No matter what route you take through Apollo’s song, the thing that erases centuries of regret and inaction and convinces him to help Grace is a simple line of throwaway dialogue. If only life were so simple. Stray Gods just doesn’t have the emotional depth to pull off most of the character transformations that are central to its plot.

The cast undergoing these transformations is a mix of inspired ideas and odd choices. Grace is a likable if uneven lead whose story centers on fixing godly conflicts more than it does her own emotional turmoil. Grace leaps into the Muse’s role and leaves her anxieties behind, rarely stopping to reflect on her new life or even Stray Gods’ (and Greek theater’s) biggest theme — the power of art to cleanse the emotions.

The devious Pan, grudge-bearing Persephone, and compassionate Aphrodite easily steal the show with their nuanced problems and strong deliveries. Troy Baker and Felicia Day, the actors who portray Apollo and Athena, give unusually flat readings that only emphasize how bland their characters are, so allying Grace with the aforementioned compelling deities makes sense.

A character in yellow and black sportswear pulls the singer Grace through a door of glowing energy in Stray Gods Image: Summerfall Studios/Humble Games

A strength of musicals is the ability to explore emotions that defy mere spoken words. Some reflect these emotions with a poetic bent, while others indulge in spectacle and effect; the best do both. But most of Stray Gods’ first act feels like a first rehearsal. Overly simplified compositions drag out notes and topics alike, retreading ideas brought up in conversation without adding anything new. The habit gradually fades in the second act and beyond, though. Summerfall and composer Austin Wintory throw several gems into the mix, including the splendid number between Hecate and Asterion the Minotaur, as well as a charged duet between Pan and Grace. But Stray Gods can’t stay consistent — it’s several clusters of standout musical moments punctuated by long, dull stretches of downtime.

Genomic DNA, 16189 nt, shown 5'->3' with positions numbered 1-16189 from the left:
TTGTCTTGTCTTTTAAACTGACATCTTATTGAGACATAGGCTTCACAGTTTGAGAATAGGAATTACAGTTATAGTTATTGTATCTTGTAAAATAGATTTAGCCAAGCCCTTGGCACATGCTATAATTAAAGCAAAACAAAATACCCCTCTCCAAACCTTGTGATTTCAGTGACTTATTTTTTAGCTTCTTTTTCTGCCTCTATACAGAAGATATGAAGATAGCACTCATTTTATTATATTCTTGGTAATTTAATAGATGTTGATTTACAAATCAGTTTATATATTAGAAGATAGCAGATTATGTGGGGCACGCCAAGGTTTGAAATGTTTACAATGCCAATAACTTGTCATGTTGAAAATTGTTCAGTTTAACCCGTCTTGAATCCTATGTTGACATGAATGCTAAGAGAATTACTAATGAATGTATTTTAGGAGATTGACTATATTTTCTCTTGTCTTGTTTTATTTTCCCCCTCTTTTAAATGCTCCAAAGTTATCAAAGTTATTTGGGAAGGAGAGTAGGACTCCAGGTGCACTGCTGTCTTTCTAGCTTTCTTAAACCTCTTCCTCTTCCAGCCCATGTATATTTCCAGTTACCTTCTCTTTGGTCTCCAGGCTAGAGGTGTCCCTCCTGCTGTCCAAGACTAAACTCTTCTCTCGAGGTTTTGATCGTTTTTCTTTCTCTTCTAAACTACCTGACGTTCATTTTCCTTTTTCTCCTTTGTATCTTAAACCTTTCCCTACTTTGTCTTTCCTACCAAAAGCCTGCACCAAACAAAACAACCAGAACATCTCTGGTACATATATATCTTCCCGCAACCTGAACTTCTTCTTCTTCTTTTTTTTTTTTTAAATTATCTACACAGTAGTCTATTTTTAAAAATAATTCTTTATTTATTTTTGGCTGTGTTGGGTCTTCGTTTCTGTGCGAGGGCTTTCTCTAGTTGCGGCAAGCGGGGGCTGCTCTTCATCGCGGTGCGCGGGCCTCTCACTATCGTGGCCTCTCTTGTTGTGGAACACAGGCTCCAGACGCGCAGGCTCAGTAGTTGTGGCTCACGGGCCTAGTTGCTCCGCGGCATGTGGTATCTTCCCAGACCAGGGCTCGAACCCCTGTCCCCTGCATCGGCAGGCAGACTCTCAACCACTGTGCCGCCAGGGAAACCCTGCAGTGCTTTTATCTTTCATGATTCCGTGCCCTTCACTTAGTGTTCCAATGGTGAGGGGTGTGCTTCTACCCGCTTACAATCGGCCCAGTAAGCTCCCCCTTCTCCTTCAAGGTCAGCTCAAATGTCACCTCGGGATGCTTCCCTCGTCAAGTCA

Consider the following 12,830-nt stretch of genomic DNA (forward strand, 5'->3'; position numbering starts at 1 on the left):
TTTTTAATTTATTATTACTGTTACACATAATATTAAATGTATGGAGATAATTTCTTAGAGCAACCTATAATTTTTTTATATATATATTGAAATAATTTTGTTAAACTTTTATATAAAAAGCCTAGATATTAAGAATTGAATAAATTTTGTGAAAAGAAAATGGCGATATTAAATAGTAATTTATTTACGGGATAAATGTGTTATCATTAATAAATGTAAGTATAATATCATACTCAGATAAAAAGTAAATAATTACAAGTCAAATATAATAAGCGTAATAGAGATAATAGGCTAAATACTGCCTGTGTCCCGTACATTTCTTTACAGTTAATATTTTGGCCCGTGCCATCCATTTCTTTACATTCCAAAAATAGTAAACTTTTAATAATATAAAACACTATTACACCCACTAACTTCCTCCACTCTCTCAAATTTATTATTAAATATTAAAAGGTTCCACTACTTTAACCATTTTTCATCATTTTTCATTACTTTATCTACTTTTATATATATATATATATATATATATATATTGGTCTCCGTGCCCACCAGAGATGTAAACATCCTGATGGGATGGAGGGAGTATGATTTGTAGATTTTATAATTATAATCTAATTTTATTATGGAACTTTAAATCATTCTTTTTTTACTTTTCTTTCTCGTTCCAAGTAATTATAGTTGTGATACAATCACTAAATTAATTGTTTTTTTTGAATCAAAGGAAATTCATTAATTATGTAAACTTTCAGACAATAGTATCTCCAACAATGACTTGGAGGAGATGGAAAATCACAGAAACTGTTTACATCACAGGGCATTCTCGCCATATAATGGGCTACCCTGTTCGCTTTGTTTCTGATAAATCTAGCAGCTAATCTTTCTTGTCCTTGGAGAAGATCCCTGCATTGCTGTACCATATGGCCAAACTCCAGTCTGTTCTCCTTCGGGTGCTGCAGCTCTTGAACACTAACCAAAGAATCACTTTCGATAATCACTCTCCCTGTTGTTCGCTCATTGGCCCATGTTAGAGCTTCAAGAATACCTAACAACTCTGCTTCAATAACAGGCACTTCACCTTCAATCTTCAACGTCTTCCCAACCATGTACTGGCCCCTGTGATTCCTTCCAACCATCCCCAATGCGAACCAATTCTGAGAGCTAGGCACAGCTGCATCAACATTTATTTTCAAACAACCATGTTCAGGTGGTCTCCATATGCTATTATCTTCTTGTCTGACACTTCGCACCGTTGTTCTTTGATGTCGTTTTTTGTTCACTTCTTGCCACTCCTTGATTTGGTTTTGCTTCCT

That said, the vocal performances are almost universally superb. Laura Bailey delivers consistently powerful notes, and it’s a crime against art if we don’t get to hear Allegra Clark (Hecate) and Merle Dandridge (Aphrodite) sing in some capacity again. The standout for me is Khary Payton as Pan, whose gravelly performance as the suspicious satyr still plays in my head long after the credits rolled.

One of my favorites is Pan’s introduction, “Morning Fades,” a jazzy number with a soft undercurrent of sleaze that tells you more about his character than any of the overly long dialogue segments that bookend it. My first time through, I picked lyrics in keeping with Grace’s clever, calculating traits and ended up with a disappointing experience. Grace only rehashes her suspicions of Pan, and Pan kept repeating how Grace needs him — both topics that Stray Gods covers extensively before the singing starts.

A character with long blond hair peers over Grace’s shoulder while she makes a dialogue choice in Stray Gods Image: Summerfall Studios/Humble Games

The second time I played through the scene, I had Grace side with her best friend, Freddie, and the two of them hijacked Pan’s own song, turning it into a scathing rebuke of his predatory behavior. The level of control Stray Gods affords in these moments is captivating and teases new ways to explore role-playing in games — specifically through music. I just wish Stray Gods lavished the same attention to role-playing on its other songs, where every path felt rewarding or altered the outcome in a meaningful way.

Stray Gods is ambitious in its goals, and while the road Summerfall and co. take to reach them is rough and uneven, I won’t be forgetting Grace’s tale anytime soon. It’s a clever format, and the unfulfilled potential makes me excited for future attempts to meld games and theater.

Stray Gods will be released on Aug. 10 on Nintendo Switch, PlayStation 4, PlayStation 5, Windows PC, Xbox One, and Xbox Series X. The game was reviewed on PC using a pre-release download code provided by Humble Games. Vox Media has affiliate partnerships. These do not influence editorial content, though Vox Media may earn commissions for products purchased via affiliate links. You can find additional information about Polygon’s ethics policy here.